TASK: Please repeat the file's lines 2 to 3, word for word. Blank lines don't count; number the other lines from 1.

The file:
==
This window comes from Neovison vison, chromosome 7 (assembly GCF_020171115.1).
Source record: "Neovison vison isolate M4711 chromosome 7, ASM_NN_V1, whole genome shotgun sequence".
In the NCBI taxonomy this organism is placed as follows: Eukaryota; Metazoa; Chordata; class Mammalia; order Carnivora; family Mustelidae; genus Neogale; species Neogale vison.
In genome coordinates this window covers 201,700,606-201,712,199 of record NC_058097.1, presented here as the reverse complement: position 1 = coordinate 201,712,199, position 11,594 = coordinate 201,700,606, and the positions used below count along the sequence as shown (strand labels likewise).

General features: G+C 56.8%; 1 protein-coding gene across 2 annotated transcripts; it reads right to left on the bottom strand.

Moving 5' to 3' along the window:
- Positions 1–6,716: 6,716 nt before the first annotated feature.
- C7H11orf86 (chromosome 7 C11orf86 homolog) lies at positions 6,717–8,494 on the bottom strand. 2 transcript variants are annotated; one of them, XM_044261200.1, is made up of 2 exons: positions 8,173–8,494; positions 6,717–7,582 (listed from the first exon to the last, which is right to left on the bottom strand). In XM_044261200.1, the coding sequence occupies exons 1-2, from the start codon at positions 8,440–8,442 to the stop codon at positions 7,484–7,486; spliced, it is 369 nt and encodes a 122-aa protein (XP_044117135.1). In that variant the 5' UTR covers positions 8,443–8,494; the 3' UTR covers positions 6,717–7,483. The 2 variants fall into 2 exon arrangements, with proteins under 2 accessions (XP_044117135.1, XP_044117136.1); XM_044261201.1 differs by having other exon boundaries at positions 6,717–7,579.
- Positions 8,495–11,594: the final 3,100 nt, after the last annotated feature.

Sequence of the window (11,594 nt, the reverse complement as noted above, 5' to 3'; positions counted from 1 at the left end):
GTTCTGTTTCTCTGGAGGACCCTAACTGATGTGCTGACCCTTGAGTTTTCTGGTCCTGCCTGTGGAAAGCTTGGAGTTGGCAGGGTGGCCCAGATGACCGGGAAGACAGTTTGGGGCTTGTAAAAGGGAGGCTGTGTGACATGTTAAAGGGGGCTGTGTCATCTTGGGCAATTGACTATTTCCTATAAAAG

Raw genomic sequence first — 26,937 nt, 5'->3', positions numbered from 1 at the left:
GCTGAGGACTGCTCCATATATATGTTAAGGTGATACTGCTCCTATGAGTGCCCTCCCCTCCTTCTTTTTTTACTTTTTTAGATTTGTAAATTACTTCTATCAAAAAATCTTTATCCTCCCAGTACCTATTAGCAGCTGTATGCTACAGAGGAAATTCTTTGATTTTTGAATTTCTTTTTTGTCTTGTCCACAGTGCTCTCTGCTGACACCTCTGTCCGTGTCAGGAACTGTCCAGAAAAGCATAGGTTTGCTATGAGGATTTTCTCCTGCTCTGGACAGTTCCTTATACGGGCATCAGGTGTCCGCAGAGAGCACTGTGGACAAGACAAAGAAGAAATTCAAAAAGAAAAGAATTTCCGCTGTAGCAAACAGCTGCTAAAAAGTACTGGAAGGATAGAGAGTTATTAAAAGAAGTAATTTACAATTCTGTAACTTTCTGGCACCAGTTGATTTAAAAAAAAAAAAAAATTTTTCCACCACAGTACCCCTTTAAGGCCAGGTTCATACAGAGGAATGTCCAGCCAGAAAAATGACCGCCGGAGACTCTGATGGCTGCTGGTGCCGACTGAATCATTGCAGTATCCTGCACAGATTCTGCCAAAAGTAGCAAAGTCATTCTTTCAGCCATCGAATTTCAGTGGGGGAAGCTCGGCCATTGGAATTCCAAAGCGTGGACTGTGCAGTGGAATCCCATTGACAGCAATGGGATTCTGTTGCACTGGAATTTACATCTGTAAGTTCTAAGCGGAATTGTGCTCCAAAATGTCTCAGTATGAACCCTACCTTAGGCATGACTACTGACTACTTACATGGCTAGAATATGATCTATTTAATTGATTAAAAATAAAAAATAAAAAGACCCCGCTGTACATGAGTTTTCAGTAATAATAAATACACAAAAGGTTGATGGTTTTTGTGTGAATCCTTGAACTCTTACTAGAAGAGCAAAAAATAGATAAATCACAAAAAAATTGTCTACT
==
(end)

Source record: "Neovison vison isolate M4711 chromosome 7, ASM_NN_V1, whole genome shotgun sequence".
In the NCBI taxonomy this organism is placed as follows: Eukaryota; Metazoa; Chordata; class Mammalia; order Carnivora; family Mustelidae; genus Neogale; species Neogale vison.